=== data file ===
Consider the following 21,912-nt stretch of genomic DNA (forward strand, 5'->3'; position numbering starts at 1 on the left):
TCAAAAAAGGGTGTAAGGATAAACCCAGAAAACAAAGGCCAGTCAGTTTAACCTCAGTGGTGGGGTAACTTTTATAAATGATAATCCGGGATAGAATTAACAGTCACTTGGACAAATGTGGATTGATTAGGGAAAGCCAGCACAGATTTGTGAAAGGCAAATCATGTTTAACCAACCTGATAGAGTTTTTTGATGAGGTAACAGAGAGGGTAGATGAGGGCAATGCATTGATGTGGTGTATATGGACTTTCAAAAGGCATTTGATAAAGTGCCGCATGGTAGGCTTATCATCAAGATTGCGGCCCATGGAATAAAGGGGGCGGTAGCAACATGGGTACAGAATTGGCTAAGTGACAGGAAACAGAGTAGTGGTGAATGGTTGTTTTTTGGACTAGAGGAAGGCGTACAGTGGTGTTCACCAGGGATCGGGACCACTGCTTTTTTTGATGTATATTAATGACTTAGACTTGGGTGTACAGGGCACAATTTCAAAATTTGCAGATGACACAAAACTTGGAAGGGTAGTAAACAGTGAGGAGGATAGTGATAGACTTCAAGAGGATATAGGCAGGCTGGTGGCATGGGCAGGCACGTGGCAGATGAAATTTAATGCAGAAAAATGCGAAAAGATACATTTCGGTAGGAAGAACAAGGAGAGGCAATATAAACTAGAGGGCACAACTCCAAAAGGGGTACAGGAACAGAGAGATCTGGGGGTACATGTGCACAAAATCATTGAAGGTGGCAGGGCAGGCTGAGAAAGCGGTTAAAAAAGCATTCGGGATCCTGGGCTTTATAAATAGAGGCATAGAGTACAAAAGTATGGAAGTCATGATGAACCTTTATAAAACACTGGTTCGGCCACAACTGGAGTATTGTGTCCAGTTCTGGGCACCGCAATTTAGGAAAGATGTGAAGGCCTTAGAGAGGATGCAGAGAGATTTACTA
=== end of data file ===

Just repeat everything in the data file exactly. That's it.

Consider the following 21,912-nt stretch of genomic DNA (forward strand, 5'->3'; position numbering starts at 1 on the left):
TCAAAAAAGGGTGTAAGGATAAACCCAGAAAACAAAGGCCAGTCAGTTTAACCTCAGTGGTGGGGTAACTTTTATAAATGATAATCCGGGATAGAATTAACAGTCACTTGGACAAATGTGGATTGATTAGGGAAAGCCAGCACAGATTTGTGAAAGGCAAATCATGTTTAACCAACCTGATAGAGTTTTTTGATGAGGTAACAGAGAGGGTAGATGAGGGCAATGCATTGATGTGGTGTATATGGACTTTCAAAAGGCATTTGATAAAGTGCCGCATGGTAGGCTTATCATCAAGATTGCGGCCCATGGAATAAAGGGGGCGGTAGCAACATGGGTACAGAATTGGCTAAGTGACAGGAAACAGAGTAGTGGTGAATGGTTGTTTTTTGGACTAGAGGAAGGCGTACAGTGGTGTTCACCAGGGATCGGGACCACTGCTTTTTTTGATGTATATTAATGACTTAGACTTGGGTGTACAGGGCACAATTTCAAAATTTGCAGATGACACAAAACTTGGAAGGGTAGTAAACAGTGAGGAGGATAGTGATAGACTTCAAGAGGATATAGGCAGGCTGGTGGCATGGGCAGGCACGTGGCAGATGAAATTTAATGCAGAAAAATGCGAAAAGATACATTTCGGTAGGAAGAACAAGGAGAGGCAATATAAACTAGAGGGCACAACTCCAAAAGGGGTACAGGAACAGAGAGATCTGGGGGTACATGTGCACAAAATCATTGAAGGTGGCAGGGCAGGCTGAGAAAGCGGTTAAAAAAGCATTCGGGATCCTGGGCTTTATAAATAGAGGCATAGAGTACAAAAGTATGGAAGTCATGATGAACCTTTATAAAACACTGGTTCGGCCACAACTGGAGTATTGTGTCCAGTTCTGGGCACCGCAATTTAGGAAAGATGTGAAGGCCTTAGAGAGGATGCAGAGAGATTTACTA